performed at the Monday Popular Concerts

14 February 1859 - 4 April 1887

(Works listed in the period they were first performed)

From the decade 1859-69:

STERNDALE BENNETT:Piano Trio in A major 25/4/59; 2/3/1867; 14/3/70; 4/4/70; 15/2/75; 14/2/76

E J LODER: String Quartet No 6 in D major 25/4/59

MACFARREN: Piano Quintet in G minor 25/4/59

Piano Trio in E major 9/4/60


BALFE: Piano Trio in A major 17/3/77

STERNDALE BENNETT: Piano Sextet in F sharp minor, Op 8: 31/1/76; 21/1/82; 29/11/86.


F W DAVENPORT: Piano Trio in Bb Op 5: 31/1/81; 30/1/82

MACKENZIE: Piano Quartet in Eb 5/12/81; 29/11/84

PARRY: Piano Quartet in Ab 3/12/83

STANFORD: Piano Quintet Op 25 26/3/87

(Source: Catalogue of Works performed at the Monday Popular Concerts between 14 February 1859 and 4 April 1887. London: Monday Popular Concerts, 1887)

The repertoire is growing but only slowly, and in the nineteenth century earlier successes tended not to remain in currency. However, we should note how Sterndale Bennett is the most performed composer, but how the Chamber Trio faded after he died, though the Sextet was still heard in the 1880s. Some of the other names we have already touched on, but I should just sketch in Francis William Davenport born in 1847 who was MacFarren’s son in law and Professor of Harmony and Composition at the Royal Academy of Music from 1879. His Symphony in D minor had won the Crystal Palace Symphony Competition in 1876 beating Stanford’s First Symphony into second place. Davenport produced a once widely used book on harmony and did not die until 1925, but I have never seen or heard his music, if it survives, and for us today he has remained just a name.

The other unknown work which would reward performance today is the Balfe Trio. When it was given at St James Hall, Balfe was already dead, but this one-off reflects Balfe’s fluency as the composer of many operas and works for the theatre, often written in great haste. With its winning lyricism this is a work, which although outside the great tradition of nineteenth chamber music, could well find a unique following if made available again.

Despite Balfe, this account of chamber music written during the nineteenth century by British composers has had a profoundly Germanic ring - did we really have to wait for the liberating influence of Debussy and Ravel before British composers moved on? And there is one now forgotten figure who I am fortunate to have heard, and so worth a brief word here. This was the Scottish composer Learmont Drysdale, who studied at the Royal Academy of Music from 1889, the year in which he wrote a short Piano Trio in one movement that is notable for its debt to French models, notably the early chamber music of Faure. The Drysdale Trio, of course, pre-dates the Faure Trio by nearly 35 years.

There is no doubt that the dominating figures in promoting the idea of chamber in the 1890s were Stanford and Parry, and as I have not summarised Stanford’s output we need to do so now. Stanford wrote his chamber music over a period of more than forty years, and at the end he was still writing almost in the idiom with which he set out, though latterly without the youthful impetus which characterises works such as the First Piano Quartet. Altogether he wrote eight string quartets, two string quintets, two piano quartets, a piano quintet and three piano trios. This is not too large a body of work for it all to be presented in performance in a series, but so far revival has been piecemeal, as individual groups or artists, looking for new repertoire have championed one work or another. Only very recently has there been any interest in the Piano Quintet which, with Stanford as the pianist, was often played in the 1890s.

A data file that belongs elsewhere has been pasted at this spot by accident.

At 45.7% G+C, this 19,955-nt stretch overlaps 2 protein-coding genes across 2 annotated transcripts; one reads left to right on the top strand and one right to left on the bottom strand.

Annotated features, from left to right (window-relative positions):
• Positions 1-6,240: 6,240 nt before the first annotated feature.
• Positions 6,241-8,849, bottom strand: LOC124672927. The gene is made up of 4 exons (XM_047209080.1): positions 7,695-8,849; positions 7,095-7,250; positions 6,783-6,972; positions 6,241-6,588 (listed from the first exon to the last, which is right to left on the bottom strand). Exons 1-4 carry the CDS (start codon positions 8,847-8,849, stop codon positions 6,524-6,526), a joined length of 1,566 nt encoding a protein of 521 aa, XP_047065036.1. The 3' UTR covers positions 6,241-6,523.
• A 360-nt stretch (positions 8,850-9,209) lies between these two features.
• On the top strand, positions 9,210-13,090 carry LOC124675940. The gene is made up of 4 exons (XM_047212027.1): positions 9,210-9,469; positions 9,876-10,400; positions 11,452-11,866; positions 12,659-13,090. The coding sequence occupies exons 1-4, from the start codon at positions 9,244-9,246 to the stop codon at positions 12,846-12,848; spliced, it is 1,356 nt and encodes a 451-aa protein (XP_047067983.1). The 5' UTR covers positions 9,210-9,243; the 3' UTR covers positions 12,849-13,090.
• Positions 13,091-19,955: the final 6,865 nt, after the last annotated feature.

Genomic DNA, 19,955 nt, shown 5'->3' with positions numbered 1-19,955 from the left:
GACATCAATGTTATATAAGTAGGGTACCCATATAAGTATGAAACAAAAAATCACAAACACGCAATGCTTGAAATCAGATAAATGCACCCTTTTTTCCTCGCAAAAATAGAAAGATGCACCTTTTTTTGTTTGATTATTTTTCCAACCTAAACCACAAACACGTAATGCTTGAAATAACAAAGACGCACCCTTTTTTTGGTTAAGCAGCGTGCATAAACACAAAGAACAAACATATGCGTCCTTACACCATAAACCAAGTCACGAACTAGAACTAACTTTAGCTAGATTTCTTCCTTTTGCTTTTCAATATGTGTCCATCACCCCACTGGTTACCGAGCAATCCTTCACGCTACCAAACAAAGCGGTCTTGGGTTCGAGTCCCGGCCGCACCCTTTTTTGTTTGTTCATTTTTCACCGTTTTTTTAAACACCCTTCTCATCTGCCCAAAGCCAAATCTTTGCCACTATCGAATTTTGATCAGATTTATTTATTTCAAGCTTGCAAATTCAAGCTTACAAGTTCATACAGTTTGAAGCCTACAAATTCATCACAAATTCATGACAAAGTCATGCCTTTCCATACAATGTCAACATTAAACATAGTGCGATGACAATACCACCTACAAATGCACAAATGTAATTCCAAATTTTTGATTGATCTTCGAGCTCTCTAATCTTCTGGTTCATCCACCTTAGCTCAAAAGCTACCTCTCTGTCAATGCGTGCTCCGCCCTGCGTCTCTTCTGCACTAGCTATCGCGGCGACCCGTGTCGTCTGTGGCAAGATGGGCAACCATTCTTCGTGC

Apart from revivals of the piano trios and piano quartets, we have not heard the earlier string quartets, nor the string quintets Generally as far as Stanford is concerned, in his chamber music early seems to be best. The first three string quartets were sufficiently popular in their day - the mid-1890s - to have been published in miniature score, and with their winning Schubertian lyricism would surely be worth exploring again. Of the others the jury is still out, and possibly they may well exemplify Geoffrey Bush’s criticism when he wrote: ‘unfortunately chamber music was for Stanford the Holy of Holies, into which nothing profane or vulgar must be allowed to enter’. The Seventh and Eight Quartets were broadcast in 1968 and 1974 but for me were disappointingly earth-bound, fully justifying Bush’s criticism. Yet, all I can say is that, as individual works are taken up by performing groups, one is generally enthusiastic at Stanford’s delightful invention and command of a familiar idiom. A Stanford chamber music cycle is obviously long overdue.

Ten years after his first Piano Quartet, by when Stanford, in his mid-thirties, was established as a significant name on the British musical scene, and long-established as a teacher at the Royal College of Music, he again paid tribute to a leading German musician, in this case Hans von Bülow, with his [First] Piano Trio. Stanford’s Irish Symphony had appeared in May 1887, and was an immediate success. Ensuing performances conducted by von Bülow, in Hamburg and Berlin, led to a commission for Stanford’s Fourth Symphony. In the year of his appointment as Professor of Music at Cambridge, in a country and an age which placed particular status on such matters, Professor Stanford’s acceptance in Germany saw English music itself honoured.

It was in this climate that the First Piano Trio quickly followed. Stanford’s three piano trios span his mature career, the Second following another ten years later, while the Third is an ‘in memoriam’ to friends lost in the First World War. The first Trio’s dedication to von Bülow reflects the warmth of Stanford’s gratitude to him. Stanford’s Trio was composed in Cambridge in the early summer of 1889. It came quickly, the movements dated: 27 May, 29 May, 3 and 17 June. When Stanford sent it to von Bülow offering the dedication, the reply came: ‘Good gracious! What wonderful progress your country is making owing to your genius’, adding that with Brahms’ Third Violin Sonata (of the year before) it was the best piece of music to have been inscribed to him. In this Trio we have another allusion to Brahms, when at the opening there seems to be a parallel between Stanford’s opening theme and Brahms’s A major Violin Sonata, very much a subject for comment when it was new.